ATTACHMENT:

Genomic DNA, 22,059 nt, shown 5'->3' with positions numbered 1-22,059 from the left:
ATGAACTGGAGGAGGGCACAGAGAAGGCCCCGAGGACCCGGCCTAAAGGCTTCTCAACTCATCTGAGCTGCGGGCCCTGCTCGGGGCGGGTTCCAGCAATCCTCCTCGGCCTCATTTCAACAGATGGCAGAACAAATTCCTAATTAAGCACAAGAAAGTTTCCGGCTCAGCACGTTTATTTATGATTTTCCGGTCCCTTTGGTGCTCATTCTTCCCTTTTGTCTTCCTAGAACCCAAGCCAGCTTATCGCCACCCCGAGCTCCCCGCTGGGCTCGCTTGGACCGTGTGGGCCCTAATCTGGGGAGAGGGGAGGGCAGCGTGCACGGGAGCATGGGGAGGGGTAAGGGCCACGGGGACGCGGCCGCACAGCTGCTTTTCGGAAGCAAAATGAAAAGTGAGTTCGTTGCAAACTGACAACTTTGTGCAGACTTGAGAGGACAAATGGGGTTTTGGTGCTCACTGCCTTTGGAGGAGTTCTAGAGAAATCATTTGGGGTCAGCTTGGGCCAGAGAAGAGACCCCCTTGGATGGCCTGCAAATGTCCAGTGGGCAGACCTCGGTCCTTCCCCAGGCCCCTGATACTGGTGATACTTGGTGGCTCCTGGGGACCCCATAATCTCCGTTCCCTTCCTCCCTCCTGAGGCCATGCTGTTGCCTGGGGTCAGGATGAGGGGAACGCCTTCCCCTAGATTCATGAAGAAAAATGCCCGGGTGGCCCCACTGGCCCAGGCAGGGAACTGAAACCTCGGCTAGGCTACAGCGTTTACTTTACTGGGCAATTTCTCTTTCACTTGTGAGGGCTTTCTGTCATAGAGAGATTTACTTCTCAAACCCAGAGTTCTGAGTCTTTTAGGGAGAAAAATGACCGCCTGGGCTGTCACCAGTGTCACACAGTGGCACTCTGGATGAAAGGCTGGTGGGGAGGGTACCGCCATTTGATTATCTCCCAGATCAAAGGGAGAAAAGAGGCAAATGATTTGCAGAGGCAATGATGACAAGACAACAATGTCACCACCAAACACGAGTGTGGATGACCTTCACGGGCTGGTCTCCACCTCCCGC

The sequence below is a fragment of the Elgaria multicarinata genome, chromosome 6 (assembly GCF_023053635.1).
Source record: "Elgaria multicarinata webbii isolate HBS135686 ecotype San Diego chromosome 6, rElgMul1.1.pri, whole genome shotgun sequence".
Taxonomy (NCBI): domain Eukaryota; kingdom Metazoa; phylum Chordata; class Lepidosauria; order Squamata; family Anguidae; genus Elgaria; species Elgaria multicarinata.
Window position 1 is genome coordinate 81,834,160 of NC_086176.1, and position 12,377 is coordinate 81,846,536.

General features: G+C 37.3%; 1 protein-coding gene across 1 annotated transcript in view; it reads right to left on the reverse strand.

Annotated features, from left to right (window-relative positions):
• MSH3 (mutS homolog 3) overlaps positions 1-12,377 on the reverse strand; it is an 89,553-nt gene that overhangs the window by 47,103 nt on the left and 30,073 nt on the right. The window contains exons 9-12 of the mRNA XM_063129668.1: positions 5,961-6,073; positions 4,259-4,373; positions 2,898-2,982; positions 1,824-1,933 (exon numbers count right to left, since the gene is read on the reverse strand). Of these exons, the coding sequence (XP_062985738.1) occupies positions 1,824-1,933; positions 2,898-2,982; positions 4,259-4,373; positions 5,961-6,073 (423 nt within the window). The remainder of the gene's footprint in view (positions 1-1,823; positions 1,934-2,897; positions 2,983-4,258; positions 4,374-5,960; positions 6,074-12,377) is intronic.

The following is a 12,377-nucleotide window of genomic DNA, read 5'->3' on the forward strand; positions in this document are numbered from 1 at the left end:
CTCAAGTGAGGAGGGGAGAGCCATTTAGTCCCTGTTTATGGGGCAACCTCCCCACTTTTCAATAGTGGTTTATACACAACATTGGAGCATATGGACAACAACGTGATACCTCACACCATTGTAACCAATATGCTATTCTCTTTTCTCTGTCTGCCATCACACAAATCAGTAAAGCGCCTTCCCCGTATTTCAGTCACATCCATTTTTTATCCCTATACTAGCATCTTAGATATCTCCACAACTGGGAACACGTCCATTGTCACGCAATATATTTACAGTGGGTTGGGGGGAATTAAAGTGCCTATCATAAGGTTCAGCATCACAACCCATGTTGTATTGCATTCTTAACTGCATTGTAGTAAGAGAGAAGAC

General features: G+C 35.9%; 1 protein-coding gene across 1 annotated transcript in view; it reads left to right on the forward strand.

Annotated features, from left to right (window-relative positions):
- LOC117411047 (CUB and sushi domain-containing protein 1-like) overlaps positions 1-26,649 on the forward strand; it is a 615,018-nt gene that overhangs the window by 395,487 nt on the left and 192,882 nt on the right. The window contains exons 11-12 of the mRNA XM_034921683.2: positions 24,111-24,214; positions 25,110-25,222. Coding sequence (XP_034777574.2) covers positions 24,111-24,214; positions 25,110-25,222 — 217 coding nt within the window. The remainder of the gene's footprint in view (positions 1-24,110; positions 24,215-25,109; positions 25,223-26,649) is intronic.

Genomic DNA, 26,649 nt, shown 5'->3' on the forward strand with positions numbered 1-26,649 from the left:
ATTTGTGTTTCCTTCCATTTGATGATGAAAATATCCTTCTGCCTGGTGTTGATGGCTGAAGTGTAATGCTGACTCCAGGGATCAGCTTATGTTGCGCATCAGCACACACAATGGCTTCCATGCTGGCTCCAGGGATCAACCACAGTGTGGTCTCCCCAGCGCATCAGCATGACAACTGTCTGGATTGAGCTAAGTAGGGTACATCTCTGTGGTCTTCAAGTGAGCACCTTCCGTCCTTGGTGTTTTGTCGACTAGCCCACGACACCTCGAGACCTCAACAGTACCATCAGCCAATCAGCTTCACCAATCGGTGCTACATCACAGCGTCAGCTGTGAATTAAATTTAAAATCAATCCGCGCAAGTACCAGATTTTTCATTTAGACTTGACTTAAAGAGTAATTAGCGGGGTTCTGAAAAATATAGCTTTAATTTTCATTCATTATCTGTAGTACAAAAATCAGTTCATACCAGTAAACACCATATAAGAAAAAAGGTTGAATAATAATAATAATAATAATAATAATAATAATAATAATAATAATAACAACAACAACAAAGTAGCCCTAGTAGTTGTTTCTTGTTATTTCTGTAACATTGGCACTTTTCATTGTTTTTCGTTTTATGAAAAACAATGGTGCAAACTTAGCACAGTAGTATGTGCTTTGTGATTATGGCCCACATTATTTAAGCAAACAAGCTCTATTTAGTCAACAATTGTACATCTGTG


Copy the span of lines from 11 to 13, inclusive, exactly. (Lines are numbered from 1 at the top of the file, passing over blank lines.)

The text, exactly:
CTCAAGTGAGGAGGGGAGAGCCATTTAGTCCCTGTTTATGGGGCAACCTCCCCACTTTTCAATAGTGGTTTATACACAACATTGGAGCATATGGACAACAACGTGATACCTCACACCATTGTAACCAATATGCTATTCTCTTTTCTCTGTCTGCCATCACACAAATCAGTAAAGCGCCTTCCCCGTATTTCAGTCACATCCATTTTTTATCCCTATACTAGCATCTTAGATATCTCCACAACTGGGAACACGTCCATTGTCACGCAATATATTTACAGTGGGTTGGGGGGAATTAAAGTGCCTATCATAAGGTTCAGCATCACAACCCATGTTGTATTGCATTCTTAACTGCATTGTAGTAAGAGAGAAGAC

General features: G+C 35.9%; 1 protein-coding gene across 1 annotated transcript in view; it reads left to right on the forward strand.

Annotated features, from left to right (window-relative positions):